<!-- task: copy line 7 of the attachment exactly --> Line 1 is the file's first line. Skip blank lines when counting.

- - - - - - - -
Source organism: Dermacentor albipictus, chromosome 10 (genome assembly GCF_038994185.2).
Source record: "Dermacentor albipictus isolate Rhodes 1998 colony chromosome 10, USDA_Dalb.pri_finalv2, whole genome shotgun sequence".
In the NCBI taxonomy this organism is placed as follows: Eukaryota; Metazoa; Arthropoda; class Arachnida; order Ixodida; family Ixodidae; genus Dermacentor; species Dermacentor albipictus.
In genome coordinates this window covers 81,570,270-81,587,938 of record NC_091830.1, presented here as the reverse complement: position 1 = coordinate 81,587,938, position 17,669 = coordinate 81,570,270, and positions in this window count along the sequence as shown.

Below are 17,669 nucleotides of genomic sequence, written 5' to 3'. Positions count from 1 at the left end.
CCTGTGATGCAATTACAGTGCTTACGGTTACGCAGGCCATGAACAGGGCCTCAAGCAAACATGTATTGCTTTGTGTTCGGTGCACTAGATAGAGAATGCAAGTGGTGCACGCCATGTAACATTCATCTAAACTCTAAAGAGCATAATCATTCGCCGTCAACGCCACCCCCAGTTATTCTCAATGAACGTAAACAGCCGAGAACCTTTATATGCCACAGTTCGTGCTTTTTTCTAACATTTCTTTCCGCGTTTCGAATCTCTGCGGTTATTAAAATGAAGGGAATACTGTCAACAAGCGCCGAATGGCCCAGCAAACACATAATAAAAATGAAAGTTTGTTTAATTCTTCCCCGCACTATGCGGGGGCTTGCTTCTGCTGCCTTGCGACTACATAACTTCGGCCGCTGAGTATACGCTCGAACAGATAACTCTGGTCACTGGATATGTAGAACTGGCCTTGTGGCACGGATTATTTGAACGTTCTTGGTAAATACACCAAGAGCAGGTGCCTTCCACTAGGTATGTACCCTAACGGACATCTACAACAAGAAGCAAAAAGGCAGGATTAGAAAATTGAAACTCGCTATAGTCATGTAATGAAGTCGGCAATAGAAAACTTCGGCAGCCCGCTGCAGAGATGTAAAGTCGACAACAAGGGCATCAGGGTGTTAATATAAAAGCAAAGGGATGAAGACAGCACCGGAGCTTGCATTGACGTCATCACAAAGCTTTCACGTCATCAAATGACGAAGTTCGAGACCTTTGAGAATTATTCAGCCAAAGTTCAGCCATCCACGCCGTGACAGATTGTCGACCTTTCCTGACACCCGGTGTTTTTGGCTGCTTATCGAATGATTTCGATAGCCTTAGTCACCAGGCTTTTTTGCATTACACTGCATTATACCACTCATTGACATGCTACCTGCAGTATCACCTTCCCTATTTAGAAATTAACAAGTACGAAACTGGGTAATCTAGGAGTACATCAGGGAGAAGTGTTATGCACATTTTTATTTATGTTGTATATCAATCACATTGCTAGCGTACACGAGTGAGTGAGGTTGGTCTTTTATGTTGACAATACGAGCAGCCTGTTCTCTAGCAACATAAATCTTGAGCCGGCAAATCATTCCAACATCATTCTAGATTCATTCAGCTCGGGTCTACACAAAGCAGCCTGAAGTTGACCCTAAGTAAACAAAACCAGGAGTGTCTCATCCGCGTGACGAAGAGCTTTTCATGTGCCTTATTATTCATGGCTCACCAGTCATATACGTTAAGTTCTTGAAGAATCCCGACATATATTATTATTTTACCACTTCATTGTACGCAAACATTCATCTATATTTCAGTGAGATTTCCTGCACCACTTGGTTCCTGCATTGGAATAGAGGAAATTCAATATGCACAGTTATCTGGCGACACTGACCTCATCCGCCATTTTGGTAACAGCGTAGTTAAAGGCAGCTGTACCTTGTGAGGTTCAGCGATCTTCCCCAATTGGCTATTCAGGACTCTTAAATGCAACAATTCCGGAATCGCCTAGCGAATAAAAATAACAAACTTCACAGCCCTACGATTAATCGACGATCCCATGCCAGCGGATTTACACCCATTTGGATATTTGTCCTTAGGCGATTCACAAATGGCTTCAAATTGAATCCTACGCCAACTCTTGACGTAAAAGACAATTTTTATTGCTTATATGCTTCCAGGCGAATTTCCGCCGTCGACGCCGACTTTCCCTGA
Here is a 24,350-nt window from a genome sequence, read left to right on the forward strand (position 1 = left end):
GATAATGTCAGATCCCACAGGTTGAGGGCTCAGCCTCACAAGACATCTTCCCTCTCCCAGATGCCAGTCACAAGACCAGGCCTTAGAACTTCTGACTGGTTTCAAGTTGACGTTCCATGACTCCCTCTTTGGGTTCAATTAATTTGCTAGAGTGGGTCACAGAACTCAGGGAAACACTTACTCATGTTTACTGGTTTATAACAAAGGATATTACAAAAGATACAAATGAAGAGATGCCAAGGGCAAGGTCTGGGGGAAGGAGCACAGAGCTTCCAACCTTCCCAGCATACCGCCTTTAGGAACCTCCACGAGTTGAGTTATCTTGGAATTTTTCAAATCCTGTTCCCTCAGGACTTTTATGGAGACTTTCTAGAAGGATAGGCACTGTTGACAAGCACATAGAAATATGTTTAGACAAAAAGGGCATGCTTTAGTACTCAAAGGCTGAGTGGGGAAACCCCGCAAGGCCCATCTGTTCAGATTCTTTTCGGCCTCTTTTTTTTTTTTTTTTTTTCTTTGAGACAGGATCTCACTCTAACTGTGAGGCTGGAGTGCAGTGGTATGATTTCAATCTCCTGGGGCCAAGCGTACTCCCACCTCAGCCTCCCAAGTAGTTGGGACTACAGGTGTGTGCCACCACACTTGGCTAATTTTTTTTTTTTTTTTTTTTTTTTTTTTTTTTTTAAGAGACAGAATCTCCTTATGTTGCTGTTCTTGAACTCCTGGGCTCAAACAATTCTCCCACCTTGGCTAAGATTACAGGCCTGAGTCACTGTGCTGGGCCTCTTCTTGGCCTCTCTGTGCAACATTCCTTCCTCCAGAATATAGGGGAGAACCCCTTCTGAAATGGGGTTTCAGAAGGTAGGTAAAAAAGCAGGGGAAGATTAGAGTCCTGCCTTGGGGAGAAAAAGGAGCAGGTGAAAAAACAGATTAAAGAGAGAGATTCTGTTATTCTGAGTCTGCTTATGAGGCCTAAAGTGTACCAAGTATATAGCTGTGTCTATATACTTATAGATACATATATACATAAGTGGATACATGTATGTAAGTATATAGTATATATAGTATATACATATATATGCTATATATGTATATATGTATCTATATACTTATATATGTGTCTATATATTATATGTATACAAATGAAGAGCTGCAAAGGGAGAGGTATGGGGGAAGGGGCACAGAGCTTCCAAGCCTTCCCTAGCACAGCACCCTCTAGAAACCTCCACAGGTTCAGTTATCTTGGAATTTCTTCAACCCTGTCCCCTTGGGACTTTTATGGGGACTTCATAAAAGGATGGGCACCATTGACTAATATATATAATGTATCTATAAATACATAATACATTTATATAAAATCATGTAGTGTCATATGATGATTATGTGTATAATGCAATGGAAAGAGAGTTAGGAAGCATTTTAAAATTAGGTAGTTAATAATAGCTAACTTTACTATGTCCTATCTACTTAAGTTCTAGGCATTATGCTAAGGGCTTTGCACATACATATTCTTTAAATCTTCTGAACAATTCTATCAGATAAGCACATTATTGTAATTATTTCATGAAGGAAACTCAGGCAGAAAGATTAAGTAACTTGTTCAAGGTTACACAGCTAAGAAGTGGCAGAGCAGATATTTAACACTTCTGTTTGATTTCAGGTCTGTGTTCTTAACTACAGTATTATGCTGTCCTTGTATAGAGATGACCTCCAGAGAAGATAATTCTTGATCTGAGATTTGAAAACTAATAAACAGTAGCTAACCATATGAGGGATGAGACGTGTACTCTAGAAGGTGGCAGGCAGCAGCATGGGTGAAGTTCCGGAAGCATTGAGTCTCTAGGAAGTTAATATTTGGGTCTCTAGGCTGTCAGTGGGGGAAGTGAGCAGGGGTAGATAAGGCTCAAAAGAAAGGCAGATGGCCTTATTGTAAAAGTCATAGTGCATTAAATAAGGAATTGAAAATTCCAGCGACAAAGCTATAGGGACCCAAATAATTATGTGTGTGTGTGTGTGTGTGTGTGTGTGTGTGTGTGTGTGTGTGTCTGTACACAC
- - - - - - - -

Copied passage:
Here is a 24,350-nt window from a genome sequence, read left to right on the forward strand (position 1 = left end):